ROBINS AIR FORCE BASE, Ga. --
Robins Air Force Base and local emergency services personnel participated in a Mass Accident Response Exercise Dec. 4-7, 2018, at the Guardian Centers complex in Middle Georgia.
The goal of the exercise was to test the responses of Team Robins, Houston County Sheriff's Office, Perry Police Department, Houston County Ambulance Service, Perry Fire Department and Houston County Fire Department to a mock crash of an E-8C Joint Surveillance Target Attack Radar System aircraft.
“We want to make it as real as we can while minimizing artificiality and still maximizing our opportunity,” said Col. Katrina Stephens, 78th Air Base Wing vice commander, Robins Air Force Base.
That thought was echoed by Col. Ato Crumbly, 116th Air Control Wing commander.
“Our goal for this training was to provide the most realistic training scenario possible for Team JSTARS, the 78th ABW and our off base civilian mission partners and first responders,” said Crumbly. “It is imperative that together we talk and work through possible events so we are best prepared to care for our military members, their families and local citizens.”
In order to make the scenario as realistic as possible, the participants partnered with the Guardian Centers, a disaster preparedness and tactical training center in Perry, Georgia.
“The exercise was a lot more realistic than we typically respond to for base exercises,” said Forest Johnson, Fire Emergency Services chief at Robins Air Force Base. “By being off the base, we worked through several of the follow-on functions for this exercise that we usually don't have the opportunity to do because of mission impact on the installation.”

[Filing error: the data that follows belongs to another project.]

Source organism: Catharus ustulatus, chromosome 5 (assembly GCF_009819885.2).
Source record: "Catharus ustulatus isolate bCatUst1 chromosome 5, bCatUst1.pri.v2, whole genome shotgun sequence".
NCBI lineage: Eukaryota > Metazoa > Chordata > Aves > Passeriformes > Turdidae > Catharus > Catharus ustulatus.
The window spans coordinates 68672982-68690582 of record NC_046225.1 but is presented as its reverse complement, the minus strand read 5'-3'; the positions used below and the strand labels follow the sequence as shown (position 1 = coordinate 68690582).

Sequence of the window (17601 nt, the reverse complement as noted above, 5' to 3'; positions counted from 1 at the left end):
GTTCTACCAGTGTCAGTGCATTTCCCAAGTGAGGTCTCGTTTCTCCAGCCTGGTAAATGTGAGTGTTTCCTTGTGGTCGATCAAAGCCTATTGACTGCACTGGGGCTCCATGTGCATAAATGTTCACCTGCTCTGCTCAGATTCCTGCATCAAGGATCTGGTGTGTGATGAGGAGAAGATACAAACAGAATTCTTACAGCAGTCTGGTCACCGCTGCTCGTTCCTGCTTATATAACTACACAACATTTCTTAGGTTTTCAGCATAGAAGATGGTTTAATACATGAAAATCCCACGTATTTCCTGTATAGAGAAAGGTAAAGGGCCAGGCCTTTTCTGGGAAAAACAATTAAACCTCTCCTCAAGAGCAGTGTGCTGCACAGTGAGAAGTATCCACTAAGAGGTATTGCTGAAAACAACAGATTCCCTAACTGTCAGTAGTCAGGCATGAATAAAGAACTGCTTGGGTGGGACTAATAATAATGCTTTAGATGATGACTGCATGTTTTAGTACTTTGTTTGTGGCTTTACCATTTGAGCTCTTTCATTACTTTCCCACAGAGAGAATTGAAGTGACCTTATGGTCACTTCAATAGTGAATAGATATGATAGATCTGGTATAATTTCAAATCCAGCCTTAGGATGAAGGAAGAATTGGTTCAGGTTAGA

Local first responders, who were integral to the exercise being a success, also received valuable training in addition to deepening relationships with other area emergency services personnel.
"We feel privileged to have been allowed to participate in the exercise,” said Lee Parker, Perry Fire Department fire chief. “It was very beneficial for us to test our response to such a challenging situation and to work with our fellow emergency responders from the base. We look forward to continuing our relationship in the future.”
Strengthening the bond among area first responders was also at the forefront for Robins’ fire chief.
“As the Incident Commander for this event, I really do appreciate all of the effort put in to making this exercise a challenge for all that responded. It is always a pleasure to practice with our mutual aid partners,” said Johnson.
And that practice is what the exercise was all about.
“The MARE gave us a crucial look into the strengths and weaknesses we have as a team and ways we can improve our processes to best handle potential catastrophic events,” said Col. Curtis Bass, 461st Air Control Wing commander. “Events like an aircraft mishap are never things we want to think about, but flying is inherently dangerous and this exercise was a critical step to prepare our base and our Middle Georgia partners should an event like this ever occur.”
Along with testing the skills participants already have, the MARE was a reminder to each member of Team Robins and local first responders that their abilities and relationships could be needed at any time. The Robins vice commander drove this point home.
“The job must be done and the mission needs to be accomplished, to the point that our response actions become muscle memory,” Stephens said.